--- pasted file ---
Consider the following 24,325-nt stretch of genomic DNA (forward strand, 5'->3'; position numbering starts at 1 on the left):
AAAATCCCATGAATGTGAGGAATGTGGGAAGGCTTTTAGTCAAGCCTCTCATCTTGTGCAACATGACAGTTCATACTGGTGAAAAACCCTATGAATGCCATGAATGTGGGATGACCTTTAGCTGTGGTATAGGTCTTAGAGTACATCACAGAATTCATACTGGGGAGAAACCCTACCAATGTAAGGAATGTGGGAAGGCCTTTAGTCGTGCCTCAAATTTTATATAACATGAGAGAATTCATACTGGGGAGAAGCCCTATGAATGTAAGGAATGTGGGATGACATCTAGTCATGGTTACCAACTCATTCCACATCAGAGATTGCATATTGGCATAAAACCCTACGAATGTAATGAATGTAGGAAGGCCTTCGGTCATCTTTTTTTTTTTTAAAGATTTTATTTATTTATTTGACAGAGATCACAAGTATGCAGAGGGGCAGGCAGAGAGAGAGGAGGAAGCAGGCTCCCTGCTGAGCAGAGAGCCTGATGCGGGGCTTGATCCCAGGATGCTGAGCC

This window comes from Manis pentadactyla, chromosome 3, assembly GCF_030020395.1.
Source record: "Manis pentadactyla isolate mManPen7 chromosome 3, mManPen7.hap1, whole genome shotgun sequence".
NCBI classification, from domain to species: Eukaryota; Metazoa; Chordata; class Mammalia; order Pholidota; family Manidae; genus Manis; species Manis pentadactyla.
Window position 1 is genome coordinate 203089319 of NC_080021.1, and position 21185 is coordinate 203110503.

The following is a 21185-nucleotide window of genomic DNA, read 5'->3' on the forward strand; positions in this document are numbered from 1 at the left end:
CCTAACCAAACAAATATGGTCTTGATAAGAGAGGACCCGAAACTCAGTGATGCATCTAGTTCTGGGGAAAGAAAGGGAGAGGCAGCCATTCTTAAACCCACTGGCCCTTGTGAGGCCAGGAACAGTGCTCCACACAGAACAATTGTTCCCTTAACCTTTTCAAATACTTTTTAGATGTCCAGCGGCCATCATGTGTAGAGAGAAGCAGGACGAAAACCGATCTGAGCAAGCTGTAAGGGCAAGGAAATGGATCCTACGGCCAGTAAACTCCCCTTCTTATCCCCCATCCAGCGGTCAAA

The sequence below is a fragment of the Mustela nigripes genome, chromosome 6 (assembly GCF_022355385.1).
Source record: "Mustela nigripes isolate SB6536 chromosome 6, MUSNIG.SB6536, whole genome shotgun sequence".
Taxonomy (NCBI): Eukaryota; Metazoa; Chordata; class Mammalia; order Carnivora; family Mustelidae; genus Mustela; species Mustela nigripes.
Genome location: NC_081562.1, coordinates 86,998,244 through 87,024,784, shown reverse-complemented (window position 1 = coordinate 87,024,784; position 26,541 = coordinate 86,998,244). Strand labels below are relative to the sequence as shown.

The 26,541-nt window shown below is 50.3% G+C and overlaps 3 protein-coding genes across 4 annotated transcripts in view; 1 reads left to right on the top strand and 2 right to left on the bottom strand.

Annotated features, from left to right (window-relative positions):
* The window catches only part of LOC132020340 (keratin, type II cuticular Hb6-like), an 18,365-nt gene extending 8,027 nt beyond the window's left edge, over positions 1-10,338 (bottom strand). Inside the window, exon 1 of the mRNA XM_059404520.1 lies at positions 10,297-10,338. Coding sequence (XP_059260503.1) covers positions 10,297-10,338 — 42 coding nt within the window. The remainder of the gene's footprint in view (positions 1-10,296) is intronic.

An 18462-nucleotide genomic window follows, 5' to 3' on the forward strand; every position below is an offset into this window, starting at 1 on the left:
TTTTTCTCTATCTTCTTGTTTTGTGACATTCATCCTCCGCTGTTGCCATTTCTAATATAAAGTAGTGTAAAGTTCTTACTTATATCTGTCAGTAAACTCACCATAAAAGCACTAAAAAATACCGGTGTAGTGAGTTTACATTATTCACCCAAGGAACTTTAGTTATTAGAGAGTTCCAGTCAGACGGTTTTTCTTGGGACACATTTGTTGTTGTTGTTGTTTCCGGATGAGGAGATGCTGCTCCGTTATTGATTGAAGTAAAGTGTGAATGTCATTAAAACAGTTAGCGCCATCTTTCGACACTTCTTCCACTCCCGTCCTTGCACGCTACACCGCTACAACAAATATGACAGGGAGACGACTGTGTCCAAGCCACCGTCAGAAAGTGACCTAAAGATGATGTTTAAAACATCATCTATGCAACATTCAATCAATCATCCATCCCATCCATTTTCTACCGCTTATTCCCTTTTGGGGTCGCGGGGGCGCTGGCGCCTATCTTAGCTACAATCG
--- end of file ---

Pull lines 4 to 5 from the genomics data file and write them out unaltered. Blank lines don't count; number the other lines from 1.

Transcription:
Source record: "Manis pentadactyla isolate mManPen7 chromosome 3, mManPen7.hap1, whole genome shotgun sequence".
NCBI classification, from domain to species: Eukaryota; Metazoa; Chordata; class Mammalia; order Pholidota; family Manidae; genus Manis; species Manis pentadactyla.